Intro to Compute Shaders
A design and code class
This advanced class introduces compute shaders via a series of video tutorials
related to biological simulation.
It lasts 6–8 weeks.
There are three two-week units.
Each unit has a few hours of tutorials, as well as an optional assignment.
The assignments emphasize both design and code.
All content and chat is based in Discord.
Lessons are asynchronous.
The aim is to learn to use the GPU to quickly explore
algorithmic spaces in search of surprise and beauty.
Sign up here
Section 1 introduces compute shaders and basic GPU concepts. Here is a sample video.
The videos walk you through implementing cyclic
Section 2 covers automonous agent simulations. The tutorials walk you through implementing a
physarum simulation. This also helps us learn about GPU compute buffers, passing data to the gpu, and
other compute shader techniques.
Section 3 introduces many ways to bring your simulations into 3D,
with Unity's shader graph and VFX graph, as well as GPU instancing.
By the end of the workshop,
students have a strong foundation in compute shaders,
biological simulation methods,
and the basics of parallel programming.
By the end of the class, students are able to implement
something similar to this post:
Past cohorts have included students who work at The Mill, Apple, Oculus, Unity, Google, Future
and many game studios.
This is primarily for experienced programmers who are also
interested in simulation, math, art and design.
However, the tutorials are done such that students of almost any level can follow along.
If you are an experienced programmer,
the tutorials might take you 2-4 hours a week.
If you are newer to
programming you can still attend the class, but
it might require up to 6-20 hours a week.
Ideally you should either have completed a significant project using Unity and C#
a strong CS or technical art (e.g. Houdini) background and be willing to wade through the Unity
is primarily used
as an interface to the GPU, so the actual C# we write is quite simple.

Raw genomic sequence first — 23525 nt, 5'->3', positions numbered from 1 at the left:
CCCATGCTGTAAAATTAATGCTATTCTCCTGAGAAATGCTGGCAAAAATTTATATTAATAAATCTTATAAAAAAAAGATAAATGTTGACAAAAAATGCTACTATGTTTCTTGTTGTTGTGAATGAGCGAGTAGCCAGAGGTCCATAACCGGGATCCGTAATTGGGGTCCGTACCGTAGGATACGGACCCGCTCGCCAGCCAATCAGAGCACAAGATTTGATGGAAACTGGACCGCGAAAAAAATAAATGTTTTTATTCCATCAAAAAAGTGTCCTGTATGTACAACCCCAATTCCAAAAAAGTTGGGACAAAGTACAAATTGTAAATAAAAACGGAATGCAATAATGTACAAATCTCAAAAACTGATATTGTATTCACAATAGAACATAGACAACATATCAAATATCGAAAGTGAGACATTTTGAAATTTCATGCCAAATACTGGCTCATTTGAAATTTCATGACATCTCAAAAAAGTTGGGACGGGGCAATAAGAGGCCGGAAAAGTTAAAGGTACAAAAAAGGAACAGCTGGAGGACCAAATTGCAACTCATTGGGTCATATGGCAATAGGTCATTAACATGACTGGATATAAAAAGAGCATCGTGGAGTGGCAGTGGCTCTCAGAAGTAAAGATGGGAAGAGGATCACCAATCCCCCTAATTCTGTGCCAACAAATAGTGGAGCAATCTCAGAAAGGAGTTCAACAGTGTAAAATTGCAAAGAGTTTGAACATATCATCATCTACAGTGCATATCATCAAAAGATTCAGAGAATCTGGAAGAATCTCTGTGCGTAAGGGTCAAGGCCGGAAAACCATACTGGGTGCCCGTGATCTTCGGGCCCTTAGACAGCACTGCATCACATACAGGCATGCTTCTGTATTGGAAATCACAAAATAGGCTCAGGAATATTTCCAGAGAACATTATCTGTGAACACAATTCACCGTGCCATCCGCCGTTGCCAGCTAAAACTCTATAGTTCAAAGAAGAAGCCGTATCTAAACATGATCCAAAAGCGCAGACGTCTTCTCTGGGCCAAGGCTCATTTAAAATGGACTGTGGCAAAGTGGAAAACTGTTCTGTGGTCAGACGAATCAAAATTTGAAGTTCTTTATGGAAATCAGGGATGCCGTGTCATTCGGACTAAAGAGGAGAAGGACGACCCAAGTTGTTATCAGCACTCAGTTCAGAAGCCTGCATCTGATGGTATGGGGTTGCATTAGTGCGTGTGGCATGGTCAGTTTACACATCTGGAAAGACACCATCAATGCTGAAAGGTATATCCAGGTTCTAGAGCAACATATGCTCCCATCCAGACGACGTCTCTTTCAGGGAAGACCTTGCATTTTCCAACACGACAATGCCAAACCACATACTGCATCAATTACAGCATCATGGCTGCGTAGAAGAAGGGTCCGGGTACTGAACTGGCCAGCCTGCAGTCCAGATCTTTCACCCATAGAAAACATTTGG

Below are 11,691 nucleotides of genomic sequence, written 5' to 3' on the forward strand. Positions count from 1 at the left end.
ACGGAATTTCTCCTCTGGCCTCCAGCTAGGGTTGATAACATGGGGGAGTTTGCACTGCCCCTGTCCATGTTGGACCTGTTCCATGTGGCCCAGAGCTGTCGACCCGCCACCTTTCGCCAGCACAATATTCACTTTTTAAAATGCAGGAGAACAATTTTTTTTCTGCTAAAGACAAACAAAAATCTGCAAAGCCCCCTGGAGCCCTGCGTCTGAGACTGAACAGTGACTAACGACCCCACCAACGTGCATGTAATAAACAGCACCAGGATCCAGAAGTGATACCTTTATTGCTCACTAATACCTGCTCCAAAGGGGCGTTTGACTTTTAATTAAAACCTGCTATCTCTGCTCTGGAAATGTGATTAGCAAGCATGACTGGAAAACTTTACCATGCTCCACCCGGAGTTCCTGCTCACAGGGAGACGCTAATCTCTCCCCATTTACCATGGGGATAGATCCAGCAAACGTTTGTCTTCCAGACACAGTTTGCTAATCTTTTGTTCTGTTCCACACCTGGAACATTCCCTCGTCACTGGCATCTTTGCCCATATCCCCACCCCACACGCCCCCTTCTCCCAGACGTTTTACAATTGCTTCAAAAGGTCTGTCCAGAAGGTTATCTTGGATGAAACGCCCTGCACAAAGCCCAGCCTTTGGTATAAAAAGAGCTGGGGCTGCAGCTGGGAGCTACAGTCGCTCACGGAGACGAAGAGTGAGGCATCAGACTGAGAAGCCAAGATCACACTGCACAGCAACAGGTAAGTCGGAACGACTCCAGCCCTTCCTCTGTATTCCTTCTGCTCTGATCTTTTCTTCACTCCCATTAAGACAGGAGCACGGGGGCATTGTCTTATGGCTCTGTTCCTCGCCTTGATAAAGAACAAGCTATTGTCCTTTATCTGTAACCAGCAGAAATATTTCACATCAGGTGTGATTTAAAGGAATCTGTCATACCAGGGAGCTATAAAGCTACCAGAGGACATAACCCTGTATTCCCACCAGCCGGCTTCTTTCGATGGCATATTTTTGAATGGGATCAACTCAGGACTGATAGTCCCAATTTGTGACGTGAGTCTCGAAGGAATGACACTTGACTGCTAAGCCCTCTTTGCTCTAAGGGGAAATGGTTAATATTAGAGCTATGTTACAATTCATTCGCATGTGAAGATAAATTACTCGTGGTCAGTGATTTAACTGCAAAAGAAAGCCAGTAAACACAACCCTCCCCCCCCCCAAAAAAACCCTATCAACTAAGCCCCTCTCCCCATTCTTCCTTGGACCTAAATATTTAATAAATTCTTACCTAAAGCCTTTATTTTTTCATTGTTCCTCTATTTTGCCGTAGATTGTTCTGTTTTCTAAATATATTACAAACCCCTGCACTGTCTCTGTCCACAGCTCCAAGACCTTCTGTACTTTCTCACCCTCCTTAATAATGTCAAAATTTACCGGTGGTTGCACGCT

Do I need to have experience with fragment or vertex shaders?
No. But you may want to go through The Book
Shaders and Shader
prior to beginning this class. They are both quite fun.
What if I have limited or no prior coding experience?
GPU code can be quite painful to debug, so I would recommend starting with something that is a bit simpler.
In addition to core programming
I would suggest Catlike
Unity tutorials, as well as The Book
Shaders and Shader
Must I be good at math?
No. If you would like to fully understand how some equations work, it is helpful to know (or
be willing to learn) a bit of
college-level math — however this is not essential. For example, one can implement and explore
Scott reaction diffusion without understanding the math.
Can I participate from [Country x]?
Yes. The class is async, so time-zone does not matter.
How much time does this require?
For the cohort based class, please be able to do at least 7 hours a week during the workshop cohort.
Each unit is two weeks and includes a week for tutorials and a week for an assignment. There are two
catch up weeks. Assignements are due Sunday evenings.
Many students are able to complete the class by allocating Sundays to it.
Depending on your experience level and how much time you spend on the artistic aspects of the
assginments, the course takes 4-18 hours a week.
Will lectures be recorded?
Yes. Due to time zones and the challenges of live-coding, all lectures will be pre-recorded
Why are there limited spaces?
A small group creates a more friendly environment and allows me to give individual feedback.
Can I share a space with a friend?
No, please sign up individually. I do these classes in lieu of taking on additional
contracts, so your money goes directly towards supporting me eating while making more of this work.
you would like to take the course at the same time as a friend, please DM me, and I can try to
get both of you into the same session.
Can I use Touch Designer, UE4, or Houdini?
Several students have completed the course using touchdesigner. Many of the principles are the same,
there are several aspects that you will have to figure out on your own (e.g. working in 3D in TD is
different to Unity).
UE4, as of when I developed the course, did not have compute shader support that was as easy to use
However, if you are a UE expert, it should be straihgtforward to convert the material to UE.
Houdini has a feature where you can use the GPU, but it will also be very difficult unless you are
advanced in Houdini.
In all cases, I recommend following along in Unity first, and then attempting in your preferred
Please DM or @mention me.